Letter: Diversity coordinator position is not a racist agenda

To the Editor-

I am a graduate of Stevens Point Area Senior High School. I’ve been through the school district, and I have an insider’s perspective as to why it is absolutely necessary for the district to open to the idea of a diversity and equality coordinator.

Portage County is predominantly white, and white people, including myself, benefit from a system that was built by white people for white people. This includes our schools and the mentality of folks from this area. Residents of Portage County often believe that racism does not exist in our area because they don’t experience it or feel it. That’s a no-brainer; you’re white, and your experiences will not match those of a black person or someone who is Asian, or someone who comes from a Hispanic background.

But it is our job as white folks to make sure that we use our privilege to make sure that we are not discriminating against people from backgrounds that aren’t solely white and incorporating into our education knowledge and respect for those of whom do not benefit from a white-centric education.

We fail to acknowledge that our history courses are centered around white figures in history who have done horrible things (for example, the founding fathers and slavery), and we fail to acknowledge atrocities committed against Native Americans beyond the Trail of Tears. We learn about white culture, but not about other cultures—those are only accessible mostly in post-secondary education.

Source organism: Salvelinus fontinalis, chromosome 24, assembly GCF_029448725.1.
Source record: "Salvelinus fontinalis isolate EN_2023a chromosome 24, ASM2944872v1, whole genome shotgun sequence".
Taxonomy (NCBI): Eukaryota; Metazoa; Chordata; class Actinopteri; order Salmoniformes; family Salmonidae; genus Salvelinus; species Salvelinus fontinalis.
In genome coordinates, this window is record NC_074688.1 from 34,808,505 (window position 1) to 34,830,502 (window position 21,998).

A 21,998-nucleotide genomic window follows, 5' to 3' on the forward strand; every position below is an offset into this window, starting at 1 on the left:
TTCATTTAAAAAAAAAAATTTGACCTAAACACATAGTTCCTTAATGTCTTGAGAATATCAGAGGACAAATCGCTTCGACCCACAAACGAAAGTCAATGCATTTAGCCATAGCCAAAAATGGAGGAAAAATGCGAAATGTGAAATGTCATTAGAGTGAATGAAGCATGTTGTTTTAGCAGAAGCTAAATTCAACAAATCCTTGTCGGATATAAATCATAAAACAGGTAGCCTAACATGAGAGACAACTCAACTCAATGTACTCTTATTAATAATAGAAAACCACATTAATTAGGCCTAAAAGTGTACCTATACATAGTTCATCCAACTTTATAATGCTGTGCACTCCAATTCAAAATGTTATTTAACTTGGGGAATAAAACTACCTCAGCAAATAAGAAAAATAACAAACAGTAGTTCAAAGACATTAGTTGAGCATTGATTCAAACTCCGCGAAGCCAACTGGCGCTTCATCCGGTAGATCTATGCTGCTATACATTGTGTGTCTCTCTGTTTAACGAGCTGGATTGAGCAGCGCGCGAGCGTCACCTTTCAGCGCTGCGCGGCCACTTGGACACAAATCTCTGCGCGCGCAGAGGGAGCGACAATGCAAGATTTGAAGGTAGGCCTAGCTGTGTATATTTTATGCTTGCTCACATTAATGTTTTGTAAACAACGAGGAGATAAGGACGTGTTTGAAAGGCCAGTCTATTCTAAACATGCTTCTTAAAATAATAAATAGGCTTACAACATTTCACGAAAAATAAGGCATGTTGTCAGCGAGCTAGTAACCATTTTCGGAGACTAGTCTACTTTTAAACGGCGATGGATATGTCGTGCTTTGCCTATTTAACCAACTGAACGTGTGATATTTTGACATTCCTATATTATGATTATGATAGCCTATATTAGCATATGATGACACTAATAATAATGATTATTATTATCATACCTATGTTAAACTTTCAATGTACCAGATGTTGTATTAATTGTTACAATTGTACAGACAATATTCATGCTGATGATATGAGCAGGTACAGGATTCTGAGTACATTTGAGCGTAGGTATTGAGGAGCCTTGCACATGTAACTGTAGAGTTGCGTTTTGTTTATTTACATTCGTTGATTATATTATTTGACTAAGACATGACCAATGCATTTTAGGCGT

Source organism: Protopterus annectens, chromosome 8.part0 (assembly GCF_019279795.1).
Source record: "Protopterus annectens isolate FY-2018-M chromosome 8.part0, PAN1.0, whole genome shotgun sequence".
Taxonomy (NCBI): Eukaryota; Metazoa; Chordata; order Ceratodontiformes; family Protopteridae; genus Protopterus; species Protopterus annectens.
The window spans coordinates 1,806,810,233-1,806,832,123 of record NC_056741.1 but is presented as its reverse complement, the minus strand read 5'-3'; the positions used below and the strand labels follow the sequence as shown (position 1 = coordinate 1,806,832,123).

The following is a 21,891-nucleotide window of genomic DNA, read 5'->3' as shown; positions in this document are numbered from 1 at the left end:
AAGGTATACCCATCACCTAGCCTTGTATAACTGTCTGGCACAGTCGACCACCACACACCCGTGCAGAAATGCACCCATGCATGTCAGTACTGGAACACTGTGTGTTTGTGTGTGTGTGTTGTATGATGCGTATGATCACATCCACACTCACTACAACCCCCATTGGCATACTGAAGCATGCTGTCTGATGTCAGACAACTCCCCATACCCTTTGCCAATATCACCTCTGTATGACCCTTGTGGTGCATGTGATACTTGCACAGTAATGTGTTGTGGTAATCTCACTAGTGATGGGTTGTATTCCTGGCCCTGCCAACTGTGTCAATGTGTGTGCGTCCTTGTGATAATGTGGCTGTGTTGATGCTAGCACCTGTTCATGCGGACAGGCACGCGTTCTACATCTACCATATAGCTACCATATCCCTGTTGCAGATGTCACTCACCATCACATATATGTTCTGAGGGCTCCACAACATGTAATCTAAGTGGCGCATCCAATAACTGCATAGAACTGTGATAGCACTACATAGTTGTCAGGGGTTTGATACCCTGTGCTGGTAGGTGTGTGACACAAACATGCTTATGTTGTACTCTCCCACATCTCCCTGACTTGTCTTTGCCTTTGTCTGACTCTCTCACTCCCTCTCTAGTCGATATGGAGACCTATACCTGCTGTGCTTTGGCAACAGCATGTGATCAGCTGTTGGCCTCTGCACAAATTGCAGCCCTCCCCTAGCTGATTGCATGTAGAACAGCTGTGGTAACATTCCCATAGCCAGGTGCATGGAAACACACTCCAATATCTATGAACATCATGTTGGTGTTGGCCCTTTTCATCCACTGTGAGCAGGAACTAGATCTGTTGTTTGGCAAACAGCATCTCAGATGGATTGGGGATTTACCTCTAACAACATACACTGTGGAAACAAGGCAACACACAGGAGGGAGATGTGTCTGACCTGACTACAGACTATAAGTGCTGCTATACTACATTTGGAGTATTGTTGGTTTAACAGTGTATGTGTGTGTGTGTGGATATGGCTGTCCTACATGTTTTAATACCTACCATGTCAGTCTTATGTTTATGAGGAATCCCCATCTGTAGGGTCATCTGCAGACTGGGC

Having a Diversity, Equality, and Inclusion position makes these other parts of history more accessible, creating a better learning environment for all. It would help improve relations between white students and students who are “others” because of the promotion of the idea that we are different, and we are able to navigate these differences in a way that is equitable and respectful.

If you’ve been in the halls of SPASH within the past decade or so, you would know that the students would benefit from diversity awareness because of the racist and homophobic attitudes perpetuated by some students. Education is not just for white, straight, cisgender students. The notion that this is some racist agenda is misguided; the experiences that people face with others are heavily influenced by skin color, sexuality, and gender identity, and it is important to recognize those differences.

Our community, as proven by the Letter to the Editor published Feb. 21, regarding the district’s decision to discuss the position, is becoming more and more racist and close-minded, and that’s not a community that fosters the growth of the individual.

Jessica Harlan

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